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Rand retreats, MTN leads stocks higher

Currency pressured by Fed hike bets, lower commodity prices.
JOHANNESBURG – The rand weakened on Thursday as the increasing likelihood of a U.S. interest rate rise this month and lower commodity prices weighed on emerging currencies.

Stocks rose in Johannesburg, however, led by MTN after the mobile firm declared a dividend despite reporting a loss for the first time in 20 years.

By 1500 GMT the rand had weakened 0.65 percent from its New York close to 13.1125 per dollar.

Further signs that the U.S. Federal Reserve is veering toward a March rise in interest rates continued to support the dollar, which was up 0.3 percent against a basket of major currencies.

A drop in commodity prices added pressure on emerging currencies as spot gold fell 0.8 percent while platinum slid 1.4 percent.

A Reuters poll published on Thursday forecast the rally in the rand is on its last legs as demand for emerging market assets ebb and local political risks intensify as the ruling party prepares to elect new leaders.

George Glynos, director at currency specialists ETM Analytics, however, said political risk was relatively mild with no shocks on the scale of December 2015 when President Jacob Zuma fired two finance ministers in three days.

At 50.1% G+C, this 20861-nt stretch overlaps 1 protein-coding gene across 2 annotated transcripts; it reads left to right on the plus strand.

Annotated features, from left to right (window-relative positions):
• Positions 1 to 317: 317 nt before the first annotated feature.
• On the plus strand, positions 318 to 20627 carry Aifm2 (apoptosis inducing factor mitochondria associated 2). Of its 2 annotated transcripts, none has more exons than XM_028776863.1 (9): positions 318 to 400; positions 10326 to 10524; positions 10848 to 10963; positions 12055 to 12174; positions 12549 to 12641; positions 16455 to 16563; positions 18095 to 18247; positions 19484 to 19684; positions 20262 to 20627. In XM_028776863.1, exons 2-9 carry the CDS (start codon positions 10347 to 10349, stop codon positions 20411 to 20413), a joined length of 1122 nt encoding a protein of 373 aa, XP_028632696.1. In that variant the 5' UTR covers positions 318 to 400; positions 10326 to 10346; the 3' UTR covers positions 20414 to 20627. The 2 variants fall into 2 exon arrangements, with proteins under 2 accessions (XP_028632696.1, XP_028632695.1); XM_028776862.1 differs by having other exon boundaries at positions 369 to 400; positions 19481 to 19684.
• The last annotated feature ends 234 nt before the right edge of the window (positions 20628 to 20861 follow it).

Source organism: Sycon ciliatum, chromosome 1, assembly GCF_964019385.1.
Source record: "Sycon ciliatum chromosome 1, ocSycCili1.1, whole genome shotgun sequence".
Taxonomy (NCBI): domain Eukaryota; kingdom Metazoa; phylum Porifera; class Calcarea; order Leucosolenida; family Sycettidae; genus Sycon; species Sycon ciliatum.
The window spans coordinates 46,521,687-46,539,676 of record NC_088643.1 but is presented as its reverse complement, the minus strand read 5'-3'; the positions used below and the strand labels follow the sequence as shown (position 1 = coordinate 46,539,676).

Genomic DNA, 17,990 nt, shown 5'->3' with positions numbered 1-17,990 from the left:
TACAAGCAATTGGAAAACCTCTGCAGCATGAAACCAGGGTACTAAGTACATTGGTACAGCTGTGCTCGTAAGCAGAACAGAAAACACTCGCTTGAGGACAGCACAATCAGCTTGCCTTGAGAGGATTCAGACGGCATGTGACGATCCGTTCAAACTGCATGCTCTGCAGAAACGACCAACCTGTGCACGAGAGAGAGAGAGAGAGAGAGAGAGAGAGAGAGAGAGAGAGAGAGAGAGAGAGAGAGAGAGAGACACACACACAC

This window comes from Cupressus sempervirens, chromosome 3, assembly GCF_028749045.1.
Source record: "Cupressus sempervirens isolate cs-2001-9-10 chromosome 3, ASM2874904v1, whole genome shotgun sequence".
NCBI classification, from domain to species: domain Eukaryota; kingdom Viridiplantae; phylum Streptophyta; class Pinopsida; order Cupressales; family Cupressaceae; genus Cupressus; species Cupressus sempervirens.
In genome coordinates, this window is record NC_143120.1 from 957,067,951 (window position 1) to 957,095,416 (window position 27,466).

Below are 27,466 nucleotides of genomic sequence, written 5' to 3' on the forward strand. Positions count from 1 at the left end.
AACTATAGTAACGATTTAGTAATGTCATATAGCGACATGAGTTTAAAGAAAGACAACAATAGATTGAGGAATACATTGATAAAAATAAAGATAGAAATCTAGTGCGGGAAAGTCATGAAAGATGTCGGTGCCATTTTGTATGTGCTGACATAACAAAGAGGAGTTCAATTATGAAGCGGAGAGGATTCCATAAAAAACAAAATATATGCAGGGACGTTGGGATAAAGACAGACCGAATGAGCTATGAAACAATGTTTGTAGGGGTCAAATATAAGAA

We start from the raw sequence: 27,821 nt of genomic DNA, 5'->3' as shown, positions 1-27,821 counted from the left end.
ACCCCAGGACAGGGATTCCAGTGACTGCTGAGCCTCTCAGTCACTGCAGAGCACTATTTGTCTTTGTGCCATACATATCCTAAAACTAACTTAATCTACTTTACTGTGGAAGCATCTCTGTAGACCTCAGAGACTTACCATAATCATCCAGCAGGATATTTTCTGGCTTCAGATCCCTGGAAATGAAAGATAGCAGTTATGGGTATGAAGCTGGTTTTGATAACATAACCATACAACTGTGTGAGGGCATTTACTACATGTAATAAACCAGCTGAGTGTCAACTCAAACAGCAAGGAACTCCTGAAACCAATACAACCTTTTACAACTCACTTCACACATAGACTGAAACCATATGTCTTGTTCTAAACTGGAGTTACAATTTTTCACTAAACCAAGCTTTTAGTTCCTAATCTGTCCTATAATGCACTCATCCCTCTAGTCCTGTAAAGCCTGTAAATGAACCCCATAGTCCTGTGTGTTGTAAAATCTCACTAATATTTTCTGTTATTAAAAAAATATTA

“Off the base of 2015 and 2016, you’d need some really bad news to effect the markets. When you’ve got so much risk priced in you tend to get numb to the day to day news flow,” Glynos said.

On the bourse, the benchmark Top-40 index rose 0.4 percent to 44,837 points, while the All-Share index also climbed 0.4 percent, to 51,893 points.

Shares in Africa’s largest mobile network operator MTN Group jumped 8.3 percent to 126.75 rand after the company said falling into the red would not prevent it from paying a dividend.

“They indicated that they will sustain a (full year) dividend of 700 cents, which investors see as a positive,” said Avior Capital Markets trader Mark Hodgson.

Among the gainers on the benchmark Top-40 index was Standard Bank, which rose 6.54 percent to 155.95 rand after it reported a rise in full-year profit; Impala Platinum which rose 2.80 percent to 43.67 rand; and Gold Fields which gained 2.96 percent to 41.08 rand.

Government bonds strengthened, with the yield on the benchmark paper due in 2026 falling 4.5 basis points to 8.775 percent.


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